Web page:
What Doctor Gottlieb Saw

What Doctor Gottlieb Saw by Ian Tregillis Read Free Book Online

Book: What Doctor Gottlieb Saw by Ian Tregillis Read Free Book Online
Authors: Ian Tregillis
“Do you suppose it’s possible to murder God?”
    Gretel was Gottlieb’s most troubling patient. She was clairvoyant. She was also, he feared, quite mad.
    He paused in the midst of jotting a note in her file. Capping his fountain pen and setting it on the desk, alongside the blotter, gained his scattered thoughts a few seconds to catch up with her. “I beg your pardon?”
    â€œIf He is omniscient and infallible, then surely He would see the moment and manner of His own passing. Knowing this, and being infallible, He could prevent it. Yet to do so would imply His prescience was imperfect. While not doing so would mean He is not eternal.” She sighed.
    Gottlieb said, “The death of God is a metaphor. It isn’t meant as a literal, corporeal death. It represents the overthrow of God through modern man’s diminished need for external sources of wisdom.”
    Nietzsche was required reading at the farm. But only the approved works, of course.
    Gretel frowned and turned her gaze to the open window. The wool of her peasant dress rasped across the wires draped over her shoulder. The wires emerged from rivets in her skull, spiraling down through her raven-black locks to dangle at her waist. Sunlight glinted on the copper connectors; like the other subjects, she wore a battery only during tests. Her hair had grown thick and lustrous since Dr. von Westarp finalized the locations of the electrodes in her brain, and thus suspended the surgeries.
    It was the last day of May and the first sunny day in a week. A breeze fluttered swastika banners atop the farmhouse. Moments later it ruffled the papers on Gottlieb’s desk, filling his office with the loamy smell of rain-damp earth. Birdsong twittered through the forest surrounding the former orphanage, punctuated by steady hammering from a nearby construction project. If Gottlieb strained, he could just make out the rhythmic crunch of shovels and picks from the Schutzstaffel squad trying to recover Oskar’s body.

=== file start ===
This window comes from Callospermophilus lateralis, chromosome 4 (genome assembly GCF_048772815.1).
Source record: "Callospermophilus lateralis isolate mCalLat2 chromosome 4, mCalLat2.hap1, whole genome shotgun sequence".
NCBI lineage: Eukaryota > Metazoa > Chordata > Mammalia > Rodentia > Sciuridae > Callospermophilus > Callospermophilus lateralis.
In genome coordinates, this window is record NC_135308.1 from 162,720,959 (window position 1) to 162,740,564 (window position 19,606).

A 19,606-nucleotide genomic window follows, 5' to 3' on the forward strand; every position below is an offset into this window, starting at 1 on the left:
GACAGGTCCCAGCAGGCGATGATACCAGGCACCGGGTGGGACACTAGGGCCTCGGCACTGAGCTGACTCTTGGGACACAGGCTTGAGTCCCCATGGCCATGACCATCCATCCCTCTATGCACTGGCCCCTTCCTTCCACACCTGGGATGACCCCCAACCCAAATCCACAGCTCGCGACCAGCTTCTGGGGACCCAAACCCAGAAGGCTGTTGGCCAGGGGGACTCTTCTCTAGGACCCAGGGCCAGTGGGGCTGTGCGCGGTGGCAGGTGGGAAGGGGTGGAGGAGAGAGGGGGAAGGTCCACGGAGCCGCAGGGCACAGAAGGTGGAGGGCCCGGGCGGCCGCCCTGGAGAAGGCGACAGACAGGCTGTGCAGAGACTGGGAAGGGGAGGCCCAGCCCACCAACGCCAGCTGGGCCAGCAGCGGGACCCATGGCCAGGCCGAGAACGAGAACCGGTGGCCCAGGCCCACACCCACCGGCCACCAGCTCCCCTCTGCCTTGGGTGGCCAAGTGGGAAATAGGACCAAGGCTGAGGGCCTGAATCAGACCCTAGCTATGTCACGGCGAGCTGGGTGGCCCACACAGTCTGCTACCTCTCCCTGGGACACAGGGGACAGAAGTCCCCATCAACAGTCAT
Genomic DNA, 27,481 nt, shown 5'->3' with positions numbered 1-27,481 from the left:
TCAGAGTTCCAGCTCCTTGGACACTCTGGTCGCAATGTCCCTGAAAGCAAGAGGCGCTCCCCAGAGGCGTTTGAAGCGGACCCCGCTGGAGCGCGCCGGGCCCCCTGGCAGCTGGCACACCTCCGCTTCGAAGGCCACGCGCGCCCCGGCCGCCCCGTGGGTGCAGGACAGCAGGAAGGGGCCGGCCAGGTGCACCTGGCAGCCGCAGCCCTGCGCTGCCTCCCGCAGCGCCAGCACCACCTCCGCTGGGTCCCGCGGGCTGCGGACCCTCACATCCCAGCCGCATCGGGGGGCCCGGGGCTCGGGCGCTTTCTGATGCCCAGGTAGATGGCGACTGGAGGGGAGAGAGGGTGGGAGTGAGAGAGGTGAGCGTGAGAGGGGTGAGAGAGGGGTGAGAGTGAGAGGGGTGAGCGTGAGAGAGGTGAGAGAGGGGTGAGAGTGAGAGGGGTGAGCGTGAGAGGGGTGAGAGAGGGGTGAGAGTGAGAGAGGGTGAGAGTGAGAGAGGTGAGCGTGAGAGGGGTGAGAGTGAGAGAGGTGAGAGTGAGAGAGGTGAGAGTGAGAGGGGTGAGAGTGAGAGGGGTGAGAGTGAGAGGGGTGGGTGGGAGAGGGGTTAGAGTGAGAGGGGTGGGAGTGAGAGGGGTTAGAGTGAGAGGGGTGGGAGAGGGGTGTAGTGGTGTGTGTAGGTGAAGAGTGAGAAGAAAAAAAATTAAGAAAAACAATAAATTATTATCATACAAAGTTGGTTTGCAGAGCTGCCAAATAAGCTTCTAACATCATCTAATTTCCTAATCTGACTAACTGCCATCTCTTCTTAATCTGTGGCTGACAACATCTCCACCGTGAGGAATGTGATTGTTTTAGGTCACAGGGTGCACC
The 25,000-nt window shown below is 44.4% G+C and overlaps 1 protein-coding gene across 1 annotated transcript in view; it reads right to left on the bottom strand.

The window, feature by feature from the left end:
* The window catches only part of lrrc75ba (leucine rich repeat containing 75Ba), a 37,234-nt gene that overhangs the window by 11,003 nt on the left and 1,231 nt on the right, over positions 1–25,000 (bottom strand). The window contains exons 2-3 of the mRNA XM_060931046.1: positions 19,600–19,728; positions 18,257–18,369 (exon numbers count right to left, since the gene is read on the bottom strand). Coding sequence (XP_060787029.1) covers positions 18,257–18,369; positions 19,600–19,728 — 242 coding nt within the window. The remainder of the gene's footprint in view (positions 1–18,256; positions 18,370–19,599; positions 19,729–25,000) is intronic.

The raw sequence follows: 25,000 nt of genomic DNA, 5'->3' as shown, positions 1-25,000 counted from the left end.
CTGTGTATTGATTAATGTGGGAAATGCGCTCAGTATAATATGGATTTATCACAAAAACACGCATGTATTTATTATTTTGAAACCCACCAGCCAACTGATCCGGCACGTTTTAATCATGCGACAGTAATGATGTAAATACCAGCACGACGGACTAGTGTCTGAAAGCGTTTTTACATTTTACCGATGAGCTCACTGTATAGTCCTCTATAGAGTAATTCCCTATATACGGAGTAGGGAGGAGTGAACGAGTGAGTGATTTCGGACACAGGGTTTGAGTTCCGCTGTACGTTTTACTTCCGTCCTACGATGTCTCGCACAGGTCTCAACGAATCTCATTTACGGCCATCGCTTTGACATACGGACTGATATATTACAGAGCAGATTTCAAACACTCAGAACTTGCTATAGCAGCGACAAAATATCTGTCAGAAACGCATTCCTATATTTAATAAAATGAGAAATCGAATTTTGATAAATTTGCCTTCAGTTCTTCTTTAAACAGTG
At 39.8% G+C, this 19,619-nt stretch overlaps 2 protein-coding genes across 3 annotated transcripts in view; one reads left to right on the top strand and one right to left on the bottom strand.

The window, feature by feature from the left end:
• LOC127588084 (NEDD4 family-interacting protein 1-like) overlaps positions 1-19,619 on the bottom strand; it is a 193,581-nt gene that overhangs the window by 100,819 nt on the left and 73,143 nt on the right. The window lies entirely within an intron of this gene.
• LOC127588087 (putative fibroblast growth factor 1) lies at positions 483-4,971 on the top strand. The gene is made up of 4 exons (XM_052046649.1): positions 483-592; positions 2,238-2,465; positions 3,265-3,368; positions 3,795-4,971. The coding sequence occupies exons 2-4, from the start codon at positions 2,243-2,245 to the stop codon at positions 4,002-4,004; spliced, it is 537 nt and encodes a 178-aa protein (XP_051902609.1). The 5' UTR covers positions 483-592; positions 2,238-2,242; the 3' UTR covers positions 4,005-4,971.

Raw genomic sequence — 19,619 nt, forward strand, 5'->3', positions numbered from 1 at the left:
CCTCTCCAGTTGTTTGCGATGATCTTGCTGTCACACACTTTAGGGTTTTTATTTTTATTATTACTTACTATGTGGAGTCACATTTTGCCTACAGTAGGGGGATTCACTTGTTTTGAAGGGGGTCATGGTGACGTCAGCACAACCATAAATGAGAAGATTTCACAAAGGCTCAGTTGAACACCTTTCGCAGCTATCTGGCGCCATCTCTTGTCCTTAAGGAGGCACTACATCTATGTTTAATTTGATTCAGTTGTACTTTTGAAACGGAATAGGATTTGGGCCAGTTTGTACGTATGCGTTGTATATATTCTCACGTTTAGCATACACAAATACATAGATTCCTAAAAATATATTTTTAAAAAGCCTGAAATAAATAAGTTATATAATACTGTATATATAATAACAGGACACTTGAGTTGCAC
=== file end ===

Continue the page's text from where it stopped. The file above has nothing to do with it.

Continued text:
Gretel said, “But for the sake of argument.”
    â€œVery well,” said Gottlieb. He leaned back, crossed his arms. “There is no paradox if He chooses to die.”
    Gretel shook her head. “I’m not talking about Jesus Christ. And changing the question from murder to suicide doesn’t avoid the problem. If He is omnipotent and infallible, He can end anything permanently, including His eternal life. But if He is in fact eternal, He cannot die.”
    â€œIn that case, I suppose He would choose to be permanently mortal.”
    â€œNobody can know the mind of God, Doctor.”
    Gottlieb saw a way to turn the conversation back to the topic at hand. He said, “You’ve developed an interesting preoccupation, in light of yesterday.” But she didn’t take his opening, so he forged ahead: “Did you have foreknowledge of the accident, Gretel? Did you foresee Oskar’s death?”
    â€œI couldn’t see anything after the power went out.”
    The power surge had shorted out Gottlieb’s desk lamp. It had been a gift from his father; the base was Meissen porcelain, from the works near Dresden. But the farm had electrical engineers on staff. Perhaps they could fix—
    Gretel had changed the subject again. She was good at that. Which was consistent with his diagnosis.
    He started to confront her deflection, but stopped to listen: Plop. Drip. Plop.
    Gottlieb peered over the desk. Mud caked the soles of her bare feet and the spaces where it had squelched between her toes. And now clumps of it plopped to Gottlieb’s office rug as her feet dried. Morning dew had wicked into the hem of Gretel’s dress, darkening the pale blue wool. She’d been to the meadow again.
    Gottlieb pointed to the sprig of lavender tucked behind her ear. “I see you’ve gone back to picking wildflowers.”
    â€œYes.”
    â€œYou were hunting mushrooms yesterday, as I

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